Cherica Adams was joyful and magnetic. She was a beautiful 24-year-old who had worked as an exotic dancer and was establishing a career in real estate. She had done some acting, too, and appeared briefly in the movie House Party 3. Cherica became pregnant and appeared to have accepted that she would be a single mother. The father of her baby, professional football player Rae Carruth, was not happy about the baby to be and wanted her to get an abortion. With Cherica, as with his first child’s mother, Carruth did not embrace his role as a parent.
Carruth’s aversion to having children was no secret. In fact, he was very vocal about it. He reportedly joked about killing his children so he wouldn’t have to pay the mothers any money for their support.
The moments following the shooting that took Cherica’s life are immortalized in her 911 call. She’d been shot four times. She was crying, struggling to speak with the 911 operator, with her life leaving her body as she bled from her wounds.
The facts are shocking. This was a murder for hire, a plan by a cold-blooded man to kill his girlfriend and his unborn son. Cherica would speak for herself in court, through the 911 call recording and notes she wrote in the hospital. But justice in this case came with more difficulty than you might expect.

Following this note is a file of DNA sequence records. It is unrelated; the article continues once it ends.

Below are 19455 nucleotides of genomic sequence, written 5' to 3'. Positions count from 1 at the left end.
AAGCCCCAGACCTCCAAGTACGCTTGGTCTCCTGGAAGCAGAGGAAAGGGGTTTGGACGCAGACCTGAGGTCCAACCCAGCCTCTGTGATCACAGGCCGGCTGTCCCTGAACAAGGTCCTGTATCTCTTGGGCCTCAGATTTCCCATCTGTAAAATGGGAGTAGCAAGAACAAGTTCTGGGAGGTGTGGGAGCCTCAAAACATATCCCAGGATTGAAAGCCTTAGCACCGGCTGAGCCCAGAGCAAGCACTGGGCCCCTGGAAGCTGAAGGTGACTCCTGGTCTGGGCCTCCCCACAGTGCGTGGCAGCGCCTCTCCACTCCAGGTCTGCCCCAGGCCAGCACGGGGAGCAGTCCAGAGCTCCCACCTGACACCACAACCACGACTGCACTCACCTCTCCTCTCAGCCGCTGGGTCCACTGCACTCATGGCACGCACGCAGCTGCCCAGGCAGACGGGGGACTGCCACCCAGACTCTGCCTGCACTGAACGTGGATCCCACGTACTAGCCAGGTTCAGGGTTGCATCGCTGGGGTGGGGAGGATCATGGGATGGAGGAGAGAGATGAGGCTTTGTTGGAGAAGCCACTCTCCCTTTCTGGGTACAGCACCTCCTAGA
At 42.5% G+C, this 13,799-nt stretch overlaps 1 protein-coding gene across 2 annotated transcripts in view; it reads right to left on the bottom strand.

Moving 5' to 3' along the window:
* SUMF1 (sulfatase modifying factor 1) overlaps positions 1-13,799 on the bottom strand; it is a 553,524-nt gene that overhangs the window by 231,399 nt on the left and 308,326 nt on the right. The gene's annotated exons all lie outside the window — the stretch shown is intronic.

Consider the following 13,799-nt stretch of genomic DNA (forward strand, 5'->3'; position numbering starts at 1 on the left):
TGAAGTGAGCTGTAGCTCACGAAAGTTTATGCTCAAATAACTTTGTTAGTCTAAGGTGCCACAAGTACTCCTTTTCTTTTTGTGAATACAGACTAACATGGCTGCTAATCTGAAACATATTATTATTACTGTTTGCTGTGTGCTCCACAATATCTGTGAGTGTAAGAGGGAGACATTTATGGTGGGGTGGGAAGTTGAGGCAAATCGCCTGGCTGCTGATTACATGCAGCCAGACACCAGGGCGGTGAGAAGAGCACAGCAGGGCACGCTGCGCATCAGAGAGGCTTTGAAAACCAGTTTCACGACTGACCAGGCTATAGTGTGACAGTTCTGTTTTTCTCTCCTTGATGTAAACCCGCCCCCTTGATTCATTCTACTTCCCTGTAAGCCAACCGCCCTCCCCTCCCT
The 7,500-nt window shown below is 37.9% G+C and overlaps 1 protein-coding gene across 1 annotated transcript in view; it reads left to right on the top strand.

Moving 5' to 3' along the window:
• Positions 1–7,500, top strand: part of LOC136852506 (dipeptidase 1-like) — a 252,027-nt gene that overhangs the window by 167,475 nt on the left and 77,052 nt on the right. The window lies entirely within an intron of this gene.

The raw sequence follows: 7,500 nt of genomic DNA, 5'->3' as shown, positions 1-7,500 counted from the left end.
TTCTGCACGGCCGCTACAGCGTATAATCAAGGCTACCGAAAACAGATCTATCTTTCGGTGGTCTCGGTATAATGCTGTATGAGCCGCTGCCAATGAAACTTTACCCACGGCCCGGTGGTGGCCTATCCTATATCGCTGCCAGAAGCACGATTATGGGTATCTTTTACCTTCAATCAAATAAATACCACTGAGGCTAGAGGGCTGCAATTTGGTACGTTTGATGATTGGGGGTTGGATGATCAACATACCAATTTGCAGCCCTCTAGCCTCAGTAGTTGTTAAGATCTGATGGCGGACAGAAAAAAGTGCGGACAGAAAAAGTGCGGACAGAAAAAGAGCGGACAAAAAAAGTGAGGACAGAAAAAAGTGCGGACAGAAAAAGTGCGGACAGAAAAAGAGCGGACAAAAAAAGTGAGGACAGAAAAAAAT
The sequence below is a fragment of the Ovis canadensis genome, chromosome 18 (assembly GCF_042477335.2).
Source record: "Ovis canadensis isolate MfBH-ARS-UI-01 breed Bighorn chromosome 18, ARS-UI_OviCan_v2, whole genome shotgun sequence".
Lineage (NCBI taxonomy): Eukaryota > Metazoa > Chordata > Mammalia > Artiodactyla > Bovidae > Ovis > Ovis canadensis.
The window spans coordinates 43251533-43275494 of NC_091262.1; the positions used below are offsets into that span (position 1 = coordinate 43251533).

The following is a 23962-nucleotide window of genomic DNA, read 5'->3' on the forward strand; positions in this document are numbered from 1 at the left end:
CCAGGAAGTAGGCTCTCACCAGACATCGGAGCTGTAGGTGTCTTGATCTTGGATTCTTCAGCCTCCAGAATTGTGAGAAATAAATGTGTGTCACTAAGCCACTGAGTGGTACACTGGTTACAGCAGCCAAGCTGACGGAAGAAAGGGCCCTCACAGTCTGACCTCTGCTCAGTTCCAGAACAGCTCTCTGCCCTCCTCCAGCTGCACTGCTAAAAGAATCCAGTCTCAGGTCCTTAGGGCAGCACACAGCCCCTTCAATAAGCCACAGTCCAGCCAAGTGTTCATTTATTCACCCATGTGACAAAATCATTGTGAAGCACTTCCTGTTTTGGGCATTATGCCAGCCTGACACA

On February 14, 2007, stay at home dad Stephen Grant called the Macomb County Sheriff's office in Michigan to report that his wife, Tara Lynn Grant, had been missing for five days. In his story to the police, Stephen claimed that this was not the first time Tara had taken off, which was why he hadn’t reported her missing sooner. Stephen said that on the evening of February 9, he and Tara had argued. He then overheard Tara talking with someone on the phone, telling them, "I'll meet you at the end of the driveway". He said he saw her get into a dark-colored car a few minutes later and he had not seen or heard from her since.
Over the next two weeks, Stephen Grant made several TV appearances pleading for Tara to return. According to police, Stephen Grant was not cooperative with them throughout their investigation. And they began to question his relationship with the family’s 19-year old au pair.
Investigators would ultimately discover that Stephen’s story of a missing wife was untrue and was, in fact, an elaborate attempt to sidetrack the police. According to later confessions, Stephen killed his wife during an argument after she had slapped and belittled him. But insights into the couples’ relationship and evidence uncovered by the investigation have made this one of the most shocking and disturbing crimes in Michigan’s recent history. Join us at the quiet end today for our discussion of the life and gruesome murder of Tara Lynn Grant, in Blood on His Hands: The Murder of Tara Lynn Grant.
When you think of a mass shooter, you don’t envision someone like Amy Bishop. Forty-five years old, female, Harvard-educated, Biology professor, and mother of four, Amy Bishop would seem an unlikely killer.